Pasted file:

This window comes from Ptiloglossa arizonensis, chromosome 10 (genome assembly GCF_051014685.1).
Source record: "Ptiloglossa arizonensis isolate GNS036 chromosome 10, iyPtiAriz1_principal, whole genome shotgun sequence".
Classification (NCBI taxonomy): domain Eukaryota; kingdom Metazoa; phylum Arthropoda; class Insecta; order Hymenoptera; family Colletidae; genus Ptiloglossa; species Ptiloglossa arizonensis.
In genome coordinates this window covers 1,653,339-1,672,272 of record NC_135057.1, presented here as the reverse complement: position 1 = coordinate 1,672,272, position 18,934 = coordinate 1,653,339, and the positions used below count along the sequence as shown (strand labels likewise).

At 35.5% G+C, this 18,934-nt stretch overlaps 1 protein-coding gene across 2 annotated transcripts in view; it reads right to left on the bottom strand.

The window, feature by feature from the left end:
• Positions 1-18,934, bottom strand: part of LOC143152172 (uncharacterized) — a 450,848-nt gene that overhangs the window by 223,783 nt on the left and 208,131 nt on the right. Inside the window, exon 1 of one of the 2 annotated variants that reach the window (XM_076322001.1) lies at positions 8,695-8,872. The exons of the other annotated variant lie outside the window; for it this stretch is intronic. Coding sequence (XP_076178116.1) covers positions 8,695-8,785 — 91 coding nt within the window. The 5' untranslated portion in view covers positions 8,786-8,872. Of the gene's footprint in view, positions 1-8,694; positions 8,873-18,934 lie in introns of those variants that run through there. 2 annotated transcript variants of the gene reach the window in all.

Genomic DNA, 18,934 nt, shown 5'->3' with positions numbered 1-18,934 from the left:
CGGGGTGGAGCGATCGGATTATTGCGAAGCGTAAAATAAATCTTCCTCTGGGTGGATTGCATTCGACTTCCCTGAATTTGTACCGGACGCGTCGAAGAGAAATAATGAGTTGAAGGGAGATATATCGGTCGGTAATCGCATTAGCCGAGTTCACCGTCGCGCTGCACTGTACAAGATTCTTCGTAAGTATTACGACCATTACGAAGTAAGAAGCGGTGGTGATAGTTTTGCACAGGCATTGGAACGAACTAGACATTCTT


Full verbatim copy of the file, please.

This window comes from Ptiloglossa arizonensis, chromosome 10 (genome assembly GCF_051014685.1).
Source record: "Ptiloglossa arizonensis isolate GNS036 chromosome 10, iyPtiAriz1_principal, whole genome shotgun sequence".
Classification (NCBI taxonomy): domain Eukaryota; kingdom Metazoa; phylum Arthropoda; class Insecta; order Hymenoptera; family Colletidae; genus Ptiloglossa; species Ptiloglossa arizonensis.
In genome coordinates this window covers 1,653,339-1,672,272 of record NC_135057.1, presented here as the reverse complement: position 1 = coordinate 1,672,272, position 18,934 = coordinate 1,653,339, and the positions used below count along the sequence as shown (strand labels likewise).

At 35.5% G+C, this 18,934-nt stretch overlaps 1 protein-coding gene across 2 annotated transcripts in view; it reads right to left on the bottom strand.

The window, feature by feature from the left end:
• Positions 1-18,934, bottom strand: part of LOC143152172 (uncharacterized) — a 450,848-nt gene that overhangs the window by 223,783 nt on the left and 208,131 nt on the right. Inside the window, exon 1 of one of the 2 annotated variants that reach the window (XM_076322001.1) lies at positions 8,695-8,872. The exons of the other annotated variant lie outside the window; for it this stretch is intronic. Coding sequence (XP_076178116.1) covers positions 8,695-8,785 — 91 coding nt within the window. The 5' untranslated portion in view covers positions 8,786-8,872. Of the gene's footprint in view, positions 1-8,694; positions 8,873-18,934 lie in introns of those variants that run through there. 2 annotated transcript variants of the gene reach the window in all.

Genomic DNA, 18,934 nt, shown 5'->3' with positions numbered 1-18,934 from the left:
CGGGGTGGAGCGATCGGATTATTGCGAAGCGTAAAATAAATCTTCCTCTGGGTGGATTGCATTCGACTTCCCTGAATTTGTACCGGACGCGTCGAAGAGAAATAATGAGTTGAAGGGAGATATATCGGTCGGTAATCGCATTAGCCGAGTTCACCGTCGCGCTGCACTGTACAAGATTCTTCGTAAGTATTACGACCATTACGAAGTAAGAAGCGGTGGTGATAGTTTTGCACAGGCATTGGAACGAACTAGACATTCTT